You may already be choosing yogurt as a great source of healthy nutrients, especially good for maintaining strong bones. It seems, though, that the benefits to bones may only be the tip of the iceberg when it comes to the health effects of yogurt consumption.
Recently a swathe of studies has clearly pointed to a link between consumption of dairy products, particularly yogurt, and a reduced likelihood of type 2 diabetes and risks for heart disease and other cardiovascular illnesses. Until now we’ve only been able to guess at how yogurt might protect against these long-term, life-threatening conditions. But this latest study from Brazil provides some fascinating clues – and reveals that it may not be a benefit shared by all the dairy food types.
The missing link: inflammation
Type 2 diabetes and cardiovascular diseases have something in common: they are all associated with long-term, low-grade inflammation. This chronic inflammation comes hand-in-hand with obesity and can be spotted by its tell-tale signs – cytokine chemicals in the bloodstream. A rise in these pro-inflammatory markers can be a red warning light signalling any of an array of disorders such as insulin resistance, raised blood pressure, and an upset in lipid profiles.
The authors of this study set out to investigate the effects of consuming dairy products – yogurt, milk and cheese – on these inflammatory markers in the blood. And they found some surprising results.
Comparing dairy consumption with inflammatory statue
The authors looked at data from 259 adults who were taking part in the Health Survey for Sao Paulo – a study of people’s health and living conditions in the city.
The participants were asked to complete a 24-hour food frequency questionnaire on how often they consumed yogurt, milk and cheese; this was then cross-referenced against the inflammatory markers in their blood samples. The findings were corrected for age, smoking and energy intake.
Yogurt consumption was linked with lower signs of inflammation…
Brazilians generally don’t eat much by way of dairy products. The median intake of yogurt, milk and cheese in this study was 10, 118.8 and 10.7 grams per day respectively. Most people who consumed yogurt chose fruit-flavoured or plain sweetened yogurt. The most popular cheeses were mozzarella, cream cheese and parmesan.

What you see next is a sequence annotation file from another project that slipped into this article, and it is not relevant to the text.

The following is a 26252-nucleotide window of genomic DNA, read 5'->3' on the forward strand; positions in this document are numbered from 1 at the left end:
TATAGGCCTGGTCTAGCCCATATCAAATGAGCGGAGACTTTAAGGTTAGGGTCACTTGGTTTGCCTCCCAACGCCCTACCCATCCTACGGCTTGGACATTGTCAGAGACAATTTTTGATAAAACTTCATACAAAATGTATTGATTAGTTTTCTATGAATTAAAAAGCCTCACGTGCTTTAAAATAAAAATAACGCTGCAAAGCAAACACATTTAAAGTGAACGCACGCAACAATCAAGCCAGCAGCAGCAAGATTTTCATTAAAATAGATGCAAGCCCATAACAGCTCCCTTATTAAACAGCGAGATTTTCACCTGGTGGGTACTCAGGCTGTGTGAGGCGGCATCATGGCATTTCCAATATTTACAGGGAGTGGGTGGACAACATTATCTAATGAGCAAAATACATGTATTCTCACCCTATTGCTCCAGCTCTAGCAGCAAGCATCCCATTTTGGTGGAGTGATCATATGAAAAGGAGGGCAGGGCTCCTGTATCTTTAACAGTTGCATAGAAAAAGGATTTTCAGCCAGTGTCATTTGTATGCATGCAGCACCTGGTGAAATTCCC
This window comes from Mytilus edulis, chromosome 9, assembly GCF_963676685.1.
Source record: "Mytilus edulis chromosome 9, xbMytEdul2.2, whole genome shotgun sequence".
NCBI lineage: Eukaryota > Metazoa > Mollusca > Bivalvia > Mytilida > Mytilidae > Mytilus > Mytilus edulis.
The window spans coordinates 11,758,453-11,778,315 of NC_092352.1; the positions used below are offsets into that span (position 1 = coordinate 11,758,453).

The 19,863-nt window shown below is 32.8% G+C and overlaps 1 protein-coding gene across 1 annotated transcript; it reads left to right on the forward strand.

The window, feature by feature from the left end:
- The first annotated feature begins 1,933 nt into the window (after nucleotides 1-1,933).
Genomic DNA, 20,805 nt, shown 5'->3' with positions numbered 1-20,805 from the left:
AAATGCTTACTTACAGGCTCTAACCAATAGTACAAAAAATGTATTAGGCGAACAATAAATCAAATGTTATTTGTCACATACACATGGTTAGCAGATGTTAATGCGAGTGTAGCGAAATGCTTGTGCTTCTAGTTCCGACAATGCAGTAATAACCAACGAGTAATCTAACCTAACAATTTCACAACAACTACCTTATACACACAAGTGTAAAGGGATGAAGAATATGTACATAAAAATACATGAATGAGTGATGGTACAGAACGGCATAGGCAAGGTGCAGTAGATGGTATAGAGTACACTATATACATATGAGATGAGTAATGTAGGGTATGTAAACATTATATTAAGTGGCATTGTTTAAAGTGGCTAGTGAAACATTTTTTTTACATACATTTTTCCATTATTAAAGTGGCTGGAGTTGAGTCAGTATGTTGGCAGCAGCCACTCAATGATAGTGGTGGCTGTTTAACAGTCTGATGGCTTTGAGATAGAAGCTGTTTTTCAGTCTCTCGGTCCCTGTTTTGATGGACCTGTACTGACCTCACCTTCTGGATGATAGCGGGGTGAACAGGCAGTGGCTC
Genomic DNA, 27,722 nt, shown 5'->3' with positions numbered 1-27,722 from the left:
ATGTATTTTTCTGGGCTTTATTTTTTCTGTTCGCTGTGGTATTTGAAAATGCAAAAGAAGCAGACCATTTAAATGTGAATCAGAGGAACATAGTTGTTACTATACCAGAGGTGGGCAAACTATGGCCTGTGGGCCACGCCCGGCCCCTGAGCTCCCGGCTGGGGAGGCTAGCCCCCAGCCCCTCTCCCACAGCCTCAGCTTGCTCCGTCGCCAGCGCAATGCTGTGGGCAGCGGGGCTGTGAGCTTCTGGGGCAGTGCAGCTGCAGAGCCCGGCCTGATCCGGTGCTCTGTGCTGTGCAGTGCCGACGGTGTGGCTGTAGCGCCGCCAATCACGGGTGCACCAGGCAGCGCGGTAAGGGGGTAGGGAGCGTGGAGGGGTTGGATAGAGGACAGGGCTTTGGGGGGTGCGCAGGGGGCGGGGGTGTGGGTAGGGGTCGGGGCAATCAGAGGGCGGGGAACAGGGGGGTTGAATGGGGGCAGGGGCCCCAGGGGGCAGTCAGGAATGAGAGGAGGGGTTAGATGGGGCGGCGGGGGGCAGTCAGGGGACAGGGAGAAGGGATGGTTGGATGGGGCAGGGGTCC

‘… the overall analysis demonstrated that an increase in yogurt consumption could have a linearly protective effect on inflammation’ – Gadotti TN et al, 2018
The authors divided the participants into an inflammatory group and a non-inflammatory group according to their levels of inflammatory markers. The results showed that people who ate the most yogurt tended to have fewer inflammatory markers than those who rarely ate yogurt. So, the chances of being in the inflammatory group among the most frequent yogurt consumers were only one-third compared with those who ate the least yogurt. And the more yogurt people ate, the better their chances of having a lower inflammatory status.
…whereas eating cheese was linked to higher signs of inflammation
It was a different story when it came to cheese. People who most frequently ate cheese had more than double the chance of being in the inflammatory group compared with those who ate the least cheese.
Milk seemed to have a neutral effect on inflammatory status.
Is yogurt different from cheese because it’s lower in fat?
The authors suggest that yogurt and cheese may exert different effects on inflammation because of their differing fat content.
It has previously been shown that saturated fatty acids, which generally make up about 70% of total dairy fat content, are associated with pro-inflammatory markers. So, it stands to reason that a yogurt – which has about 3% total fat – will be less likely to increase inflammatory makers than mozzarella or parmesan cheese, which contain about 25%-30% and proportionately more saturated fatty acids.
‘… a new perspective on existing evidence demonstrating the importance of assessing the contribution of dairy products on diet and their effect on the development of non-communicable diseases and associated risk factors.’ – Gadotti TN et al, 2018
Find out more: read the original article.
Source: Gadotti TN, Norde MM, Rogero MM et al. Dairy consumption and inflammatory profile: a cross-sectional population-based study, Sao Paulo, Brazil. Nutrition. 2018;48:1-5.